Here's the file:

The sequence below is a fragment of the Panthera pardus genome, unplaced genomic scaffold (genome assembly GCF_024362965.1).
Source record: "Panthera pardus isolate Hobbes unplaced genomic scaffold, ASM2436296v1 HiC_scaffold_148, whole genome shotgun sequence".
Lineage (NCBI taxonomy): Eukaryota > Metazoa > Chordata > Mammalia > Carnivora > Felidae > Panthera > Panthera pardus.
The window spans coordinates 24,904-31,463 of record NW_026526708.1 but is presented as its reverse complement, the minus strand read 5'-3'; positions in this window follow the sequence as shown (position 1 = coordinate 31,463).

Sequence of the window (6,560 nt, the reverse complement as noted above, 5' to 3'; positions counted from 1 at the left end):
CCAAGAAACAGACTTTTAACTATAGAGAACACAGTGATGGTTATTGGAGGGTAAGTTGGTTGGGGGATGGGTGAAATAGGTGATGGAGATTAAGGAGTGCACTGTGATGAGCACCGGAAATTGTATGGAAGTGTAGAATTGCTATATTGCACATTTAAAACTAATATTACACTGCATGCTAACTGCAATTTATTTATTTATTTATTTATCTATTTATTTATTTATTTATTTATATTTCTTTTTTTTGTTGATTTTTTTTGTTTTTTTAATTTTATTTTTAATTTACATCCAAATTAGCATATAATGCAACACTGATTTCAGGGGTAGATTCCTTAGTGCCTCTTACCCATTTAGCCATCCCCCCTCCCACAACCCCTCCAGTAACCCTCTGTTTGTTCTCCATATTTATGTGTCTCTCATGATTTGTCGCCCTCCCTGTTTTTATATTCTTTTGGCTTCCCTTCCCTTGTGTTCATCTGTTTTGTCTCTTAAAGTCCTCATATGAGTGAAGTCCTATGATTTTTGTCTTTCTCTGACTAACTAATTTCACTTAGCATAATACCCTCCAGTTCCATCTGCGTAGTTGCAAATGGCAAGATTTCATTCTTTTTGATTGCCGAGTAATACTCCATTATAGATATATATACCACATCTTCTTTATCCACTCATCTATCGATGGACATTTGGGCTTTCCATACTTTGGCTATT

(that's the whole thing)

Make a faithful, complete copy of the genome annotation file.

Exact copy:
The sequence below is a fragment of the Panthera pardus genome, unplaced genomic scaffold (genome assembly GCF_024362965.1).
Source record: "Panthera pardus isolate Hobbes unplaced genomic scaffold, ASM2436296v1 HiC_scaffold_148, whole genome shotgun sequence".
Lineage (NCBI taxonomy): Eukaryota > Metazoa > Chordata > Mammalia > Carnivora > Felidae > Panthera > Panthera pardus.
The window spans coordinates 24,904-31,463 of record NW_026526708.1 but is presented as its reverse complement, the minus strand read 5'-3'; positions in this window follow the sequence as shown (position 1 = coordinate 31,463).

Sequence of the window (6,560 nt, the reverse complement as noted above, 5' to 3'; positions counted from 1 at the left end):
CCAAGAAACAGACTTTTAACTATAGAGAACACAGTGATGGTTATTGGAGGGTAAGTTGGTTGGGGGATGGGTGAAATAGGTGATGGAGATTAAGGAGTGCACTGTGATGAGCACCGGAAATTGTATGGAAGTGTAGAATTGCTATATTGCACATTTAAAACTAATATTACACTGCATGCTAACTGCAATTTATTTATTTATTTATTTATCTATTTATTTATTTATTTATTTATATTTCTTTTTTTTGTTGATTTTTTTTGTTTTTTTAATTTTATTTTTAATTTACATCCAAATTAGCATATAATGCAACACTGATTTCAGGGGTAGATTCCTTAGTGCCTCTTACCCATTTAGCCATCCCCCCTCCCACAACCCCTCCAGTAACCCTCTGTTTGTTCTCCATATTTATGTGTCTCTCATGATTTGTCGCCCTCCCTGTTTTTATATTCTTTTGGCTTCCCTTCCCTTGTGTTCATCTGTTTTGTCTCTTAAAGTCCTCATATGAGTGAAGTCCTATGATTTTTGTCTTTCTCTGACTAACTAATTTCACTTAGCATAATACCCTCCAGTTCCATCTGCGTAGTTGCAAATGGCAAGATTTCATTCTTTTTGATTGCCGAGTAATACTCCATTATAGATATATATACCACATCTTCTTTATCCACTCATCTATCGATGGACATTTGGGCTTTCCATACTTTGGCTATT